• Leana,

      Yes, most people are ashamed and scared to admit that they have a mental illness. Seeking help is the best thing anyone could do for themselves. The sooner the better.

  6. I enjoyed educating myself with your post. I suffered from postpartum depression with my third and haven’t really talked about it with any of my friends because I was ashamed. I suffer from bad anxiety around crowds and people I don’t know. I’m socially awkward at first, but when you get to know me I’m pretty fun lol.

    • Felicia,

      I can relate to your experience. When I was first diagnosed with depression, I was ashamed too and did not want my friends to know about it. And yes, I’m socially awkward in the most situation especially when I’m the focus of everyone. I had to present research that I conducted for an assignment in my classroom, I was so anxious that my professor had to send me back to my seat before I could pass out in front of everyone. You are not alone, other people experience some type of mental illness too but are too ashamed to share their experience. You are a strong woman for saying it out loud.

      • Great post on mental health! I suffer from depression and anxiety and so does my 2 sons, it’s important to know that there is nothing to be shameful of! Your post was very informative and helpful! Great job!

        • Michele,

          Thank you for your support. I hope, by talking about our experience with mental health, people will understand what it entails and how people are harming themselves by not seeking professional help. In my opinion, I think your experience with depression puts you in the best position to help your sons because you understand them better than any could.

  7. I’m absolutely fascinated by psychology and mental health. Learning about all these disorders is so vital for us to understand others. You never know what someone could be dealing with, but having an understanding of these main disorders can really help you in society.

    • Nicole,
      Yes, psychology is fascinating. Understanding is the key to helping loved ones. I had anxiety for years without knowing, I didn’t even it is a medical condition.

  8. This is a great post outlining all of the types of mental illness out there. They don’t always present the same either!

  9. Got to know something new about mental health issues. I really appreciate your efforts for making this helpful information available for us.
    Thank you!

    • Vanesh,

      I appreciate your kind words. I hope by learning about mental illness, people will treat mental health as they do physical health.

    • Accidental blogger,

      Some medications can also cause hallucinations. The only way to know for sure is to discuss your symptoms with your primary care and go from there.

  10. In today’s fast growing world, we need much education related to mental health and disorders related to it. Anxiety, Stress and Depression is wide spreading fast. This article helps us to understand what people suffering may go through. Thanks for spreading the awareness

    • Heena,

      You’re welcome! People tend to think about mental illness as an individual’s weakness to manage their emotion, however, mental illness is more than just emotional suffering. We, also need to know that mental illness can happen to anyone, no one is immune to it.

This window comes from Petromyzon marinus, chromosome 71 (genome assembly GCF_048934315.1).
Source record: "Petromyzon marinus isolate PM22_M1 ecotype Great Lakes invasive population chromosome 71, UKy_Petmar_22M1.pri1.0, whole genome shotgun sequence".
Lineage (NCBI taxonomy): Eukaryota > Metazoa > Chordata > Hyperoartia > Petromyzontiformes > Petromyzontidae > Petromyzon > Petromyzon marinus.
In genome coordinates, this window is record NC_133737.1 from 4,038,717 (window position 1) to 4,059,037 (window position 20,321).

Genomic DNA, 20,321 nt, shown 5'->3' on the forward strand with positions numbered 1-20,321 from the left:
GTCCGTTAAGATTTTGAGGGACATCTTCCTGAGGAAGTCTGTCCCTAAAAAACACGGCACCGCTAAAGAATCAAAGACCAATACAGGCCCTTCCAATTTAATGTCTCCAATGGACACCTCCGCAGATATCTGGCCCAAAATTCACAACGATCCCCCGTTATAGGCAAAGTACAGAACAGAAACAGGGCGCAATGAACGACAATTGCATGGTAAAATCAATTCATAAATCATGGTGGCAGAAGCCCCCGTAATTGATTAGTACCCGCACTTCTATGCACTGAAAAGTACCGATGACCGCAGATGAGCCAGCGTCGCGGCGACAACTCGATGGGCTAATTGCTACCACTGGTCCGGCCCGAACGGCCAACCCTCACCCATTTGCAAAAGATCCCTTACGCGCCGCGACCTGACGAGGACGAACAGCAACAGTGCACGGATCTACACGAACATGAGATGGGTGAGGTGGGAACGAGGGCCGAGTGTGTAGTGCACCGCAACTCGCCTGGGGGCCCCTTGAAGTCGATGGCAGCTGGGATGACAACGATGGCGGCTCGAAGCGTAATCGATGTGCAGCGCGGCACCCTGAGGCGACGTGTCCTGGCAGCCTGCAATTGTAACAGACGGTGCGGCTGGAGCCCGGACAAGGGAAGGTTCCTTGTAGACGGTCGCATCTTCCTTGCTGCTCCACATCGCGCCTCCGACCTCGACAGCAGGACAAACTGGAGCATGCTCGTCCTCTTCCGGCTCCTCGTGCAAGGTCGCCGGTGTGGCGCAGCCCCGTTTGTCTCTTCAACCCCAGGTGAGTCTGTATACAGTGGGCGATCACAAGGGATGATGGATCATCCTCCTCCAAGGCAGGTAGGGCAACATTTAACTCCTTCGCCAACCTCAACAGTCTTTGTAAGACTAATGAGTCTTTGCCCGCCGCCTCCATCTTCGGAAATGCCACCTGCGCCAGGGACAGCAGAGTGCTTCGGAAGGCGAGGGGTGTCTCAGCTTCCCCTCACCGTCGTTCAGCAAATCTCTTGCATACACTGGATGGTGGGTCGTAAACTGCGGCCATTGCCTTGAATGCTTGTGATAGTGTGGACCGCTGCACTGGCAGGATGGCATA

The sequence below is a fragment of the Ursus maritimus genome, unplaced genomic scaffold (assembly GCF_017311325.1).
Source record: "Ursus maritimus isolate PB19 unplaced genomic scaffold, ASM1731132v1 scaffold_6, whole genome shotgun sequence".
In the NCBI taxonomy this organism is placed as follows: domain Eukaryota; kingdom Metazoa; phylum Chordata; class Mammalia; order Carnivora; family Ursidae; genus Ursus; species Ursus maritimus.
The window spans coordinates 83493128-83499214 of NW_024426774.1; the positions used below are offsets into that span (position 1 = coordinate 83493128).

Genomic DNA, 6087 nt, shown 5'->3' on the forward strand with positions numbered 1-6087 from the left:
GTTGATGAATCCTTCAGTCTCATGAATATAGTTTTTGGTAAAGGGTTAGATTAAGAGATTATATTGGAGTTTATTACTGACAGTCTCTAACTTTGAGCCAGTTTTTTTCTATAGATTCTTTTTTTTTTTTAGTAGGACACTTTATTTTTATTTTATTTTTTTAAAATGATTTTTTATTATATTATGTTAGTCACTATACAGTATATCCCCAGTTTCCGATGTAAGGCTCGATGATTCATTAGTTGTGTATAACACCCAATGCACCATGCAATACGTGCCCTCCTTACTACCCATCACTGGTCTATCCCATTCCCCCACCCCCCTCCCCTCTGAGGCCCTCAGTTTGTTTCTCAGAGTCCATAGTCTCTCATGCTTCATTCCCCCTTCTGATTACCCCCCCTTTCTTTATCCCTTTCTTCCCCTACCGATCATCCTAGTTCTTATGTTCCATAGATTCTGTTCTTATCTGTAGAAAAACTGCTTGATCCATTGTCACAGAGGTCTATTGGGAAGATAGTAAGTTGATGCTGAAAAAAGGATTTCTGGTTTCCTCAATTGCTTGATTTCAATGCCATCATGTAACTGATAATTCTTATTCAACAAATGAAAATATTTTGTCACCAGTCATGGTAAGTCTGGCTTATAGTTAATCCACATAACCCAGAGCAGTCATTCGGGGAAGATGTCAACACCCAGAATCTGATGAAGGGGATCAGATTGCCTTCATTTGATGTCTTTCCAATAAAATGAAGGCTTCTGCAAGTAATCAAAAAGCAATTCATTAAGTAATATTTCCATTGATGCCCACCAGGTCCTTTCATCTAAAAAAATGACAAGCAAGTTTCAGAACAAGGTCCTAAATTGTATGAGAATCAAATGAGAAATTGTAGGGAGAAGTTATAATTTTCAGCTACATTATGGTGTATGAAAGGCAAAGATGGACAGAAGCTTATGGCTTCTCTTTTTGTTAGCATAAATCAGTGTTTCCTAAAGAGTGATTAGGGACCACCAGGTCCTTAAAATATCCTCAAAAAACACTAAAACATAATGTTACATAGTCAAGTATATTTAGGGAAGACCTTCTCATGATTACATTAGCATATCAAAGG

11. I really liked this, and the breakdown of each one. Thank you for sharing such an important post and spreading awareness. I suffer with a few disorders on here

    • Josie,

      You are welcome! to reduce the stigma associated with mental illness, we need to educate people about what mental illness is and share our experience with mental illness.

  12. Thank you for the informative clarity to the different mental illnesses. It helps to bring awareness and allow people to be more patient and sympathetic with each other.

    • Shelly,

      Thank you, we need to remind ourselves of the importance of support and compassion for our loved ones dealing with mental illness.

  13. Thank you for this very informative post! Understanding mental health issues is becoming more and more important with each passing day. I especially appreciated that you added the reminder to be compassionate and patient when caring for someone with mental health issues.

    • Jen,
      I appreciate your kind words. Sometimes, we forget what people with mental illnesses deal with, we just want them to get already. With flu, you know it will be over in a week or so. However, mental illness takes longer to overturn or manage.

  14. As somebody who suffers from a severe anxiety disorder, I couldn’t agree more! Physical health and mental health go hand in hand. This is a very comprehensive post 🙂

    • Krissy,

      I used to think of mental illness as a disease that only affects our brain. Well, I couldn’t be more wrong about that, and living with a mental illness is certainly a live changing experience. Thanks for visiting.

    • April,

      You couldn’t have said it any better, education is what we need to have an understanding of what it feels like to live with a mental illness. Thanks!

  15. Wow, so insightful. Keep up the good work. The world needs to be better educated on Mental Illness. It is a serious problem in our day and age! People just don’t realise how crippling mental illness can be.

  16. Great, thorough round-up of mental illnesses. Raising awareness that mental health is not UNcommon is so important!

    • Jenny,

      I agree with you, Raising awareness is the key to reducing the stigma associated with mental illness.

  17. These disorders are growing by every minute. I am glad many bloggers are writing about this and trying to create awareness about these issues. Great information.

  18. There is much greater awareness of mental health issues now but there is still so much that can be done. Loved reading your post. Your explanation of the types of mental illness I found very useful. Great post. All the best! Valeria

  19. Pingback: Who Is Affected By PTSD? | Many Facets Of Life